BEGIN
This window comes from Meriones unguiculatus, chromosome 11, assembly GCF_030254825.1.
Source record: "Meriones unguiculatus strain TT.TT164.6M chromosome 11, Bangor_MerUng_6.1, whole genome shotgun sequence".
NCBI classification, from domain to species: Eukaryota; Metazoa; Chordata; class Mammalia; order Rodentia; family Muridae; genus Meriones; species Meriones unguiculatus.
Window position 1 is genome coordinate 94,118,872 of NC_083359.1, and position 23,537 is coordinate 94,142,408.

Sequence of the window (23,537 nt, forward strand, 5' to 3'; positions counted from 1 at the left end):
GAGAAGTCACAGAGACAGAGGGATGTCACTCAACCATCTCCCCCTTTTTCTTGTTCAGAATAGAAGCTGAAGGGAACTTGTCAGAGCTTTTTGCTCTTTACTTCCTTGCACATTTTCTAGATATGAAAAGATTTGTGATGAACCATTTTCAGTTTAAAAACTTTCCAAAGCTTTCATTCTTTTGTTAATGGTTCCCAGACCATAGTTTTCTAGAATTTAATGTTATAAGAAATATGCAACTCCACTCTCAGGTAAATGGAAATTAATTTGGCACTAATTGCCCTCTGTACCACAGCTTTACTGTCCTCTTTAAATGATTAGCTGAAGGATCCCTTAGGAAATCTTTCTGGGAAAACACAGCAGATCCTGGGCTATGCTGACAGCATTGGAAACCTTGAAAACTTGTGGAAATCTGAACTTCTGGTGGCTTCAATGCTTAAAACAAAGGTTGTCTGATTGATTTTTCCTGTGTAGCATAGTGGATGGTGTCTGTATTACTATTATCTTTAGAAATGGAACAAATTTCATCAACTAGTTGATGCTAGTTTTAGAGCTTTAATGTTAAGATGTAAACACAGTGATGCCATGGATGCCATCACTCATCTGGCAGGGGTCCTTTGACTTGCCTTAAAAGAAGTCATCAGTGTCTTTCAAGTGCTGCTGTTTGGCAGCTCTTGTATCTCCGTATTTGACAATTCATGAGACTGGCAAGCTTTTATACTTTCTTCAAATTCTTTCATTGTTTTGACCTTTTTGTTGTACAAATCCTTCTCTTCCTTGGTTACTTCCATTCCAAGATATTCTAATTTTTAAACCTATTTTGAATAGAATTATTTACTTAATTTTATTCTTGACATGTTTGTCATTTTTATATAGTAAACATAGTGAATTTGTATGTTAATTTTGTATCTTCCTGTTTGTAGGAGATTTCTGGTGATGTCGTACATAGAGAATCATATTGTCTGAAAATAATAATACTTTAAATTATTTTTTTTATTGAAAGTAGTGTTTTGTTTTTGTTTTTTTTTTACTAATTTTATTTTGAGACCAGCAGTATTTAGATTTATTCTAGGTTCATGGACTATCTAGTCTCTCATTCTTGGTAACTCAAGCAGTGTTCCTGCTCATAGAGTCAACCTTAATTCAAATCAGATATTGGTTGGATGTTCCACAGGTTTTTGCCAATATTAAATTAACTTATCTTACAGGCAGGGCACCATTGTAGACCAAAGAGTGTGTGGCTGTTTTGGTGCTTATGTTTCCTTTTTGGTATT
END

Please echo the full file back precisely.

This window comes from Meriones unguiculatus, chromosome 11, assembly GCF_030254825.1.
Source record: "Meriones unguiculatus strain TT.TT164.6M chromosome 11, Bangor_MerUng_6.1, whole genome shotgun sequence".
NCBI classification, from domain to species: Eukaryota; Metazoa; Chordata; class Mammalia; order Rodentia; family Muridae; genus Meriones; species Meriones unguiculatus.
Window position 1 is genome coordinate 94,118,872 of NC_083359.1, and position 23,537 is coordinate 94,142,408.

Sequence of the window (23,537 nt, forward strand, 5' to 3'; positions counted from 1 at the left end):
GAGAAGTCACAGAGACAGAGGGATGTCACTCAACCATCTCCCCCTTTTTCTTGTTCAGAATAGAAGCTGAAGGGAACTTGTCAGAGCTTTTTGCTCTTTACTTCCTTGCACATTTTCTAGATATGAAAAGATTTGTGATGAACCATTTTCAGTTTAAAAACTTTCCAAAGCTTTCATTCTTTTGTTAATGGTTCCCAGACCATAGTTTTCTAGAATTTAATGTTATAAGAAATATGCAACTCCACTCTCAGGTAAATGGAAATTAATTTGGCACTAATTGCCCTCTGTACCACAGCTTTACTGTCCTCTTTAAATGATTAGCTGAAGGATCCCTTAGGAAATCTTTCTGGGAAAACACAGCAGATCCTGGGCTATGCTGACAGCATTGGAAACCTTGAAAACTTGTGGAAATCTGAACTTCTGGTGGCTTCAATGCTTAAAACAAAGGTTGTCTGATTGATTTTTCCTGTGTAGCATAGTGGATGGTGTCTGTATTACTATTATCTTTAGAAATGGAACAAATTTCATCAACTAGTTGATGCTAGTTTTAGAGCTTTAATGTTAAGATGTAAACACAGTGATGCCATGGATGCCATCACTCATCTGGCAGGGGTCCTTTGACTTGCCTTAAAAGAAGTCATCAGTGTCTTTCAAGTGCTGCTGTTTGGCAGCTCTTGTATCTCCGTATTTGACAATTCATGAGACTGGCAAGCTTTTATACTTTCTTCAAATTCTTTCATTGTTTTGACCTTTTTGTTGTACAAATCCTTCTCTTCCTTGGTTACTTCCATTCCAAGATATTCTAATTTTTAAACCTATTTTGAATAGAATTATTTACTTAATTTTATTCTTGACATGTTTGTCATTTTTATATAGTAAACATAGTGAATTTGTATGTTAATTTTGTATCTTCCTGTTTGTAGGAGATTTCTGGTGATGTCGTACATAGAGAATCATATTGTCTGAAAATAATAATACTTTAAATTATTTTTTTTATTGAAAGTAGTGTTTTGTTTTTGTTTTTTTTTTACTAATTTTATTTTGAGACCAGCAGTATTTAGATTTATTCTAGGTTCATGGACTATCTAGTCTCTCATTCTTGGTAACTCAAGCAGTGTTCCTGCTCATAGAGTCAACCTTAATTCAAATCAGATATTGGTTGGATGTTCCACAGGTTTTTGCCAATATTAAATTAACTTATCTTACAGGCAGGGCACCATTGTAGACCAAAGAGTGTGTGGCTGTTTTGGTGCTTATGTTTCCTTTTTGGTATT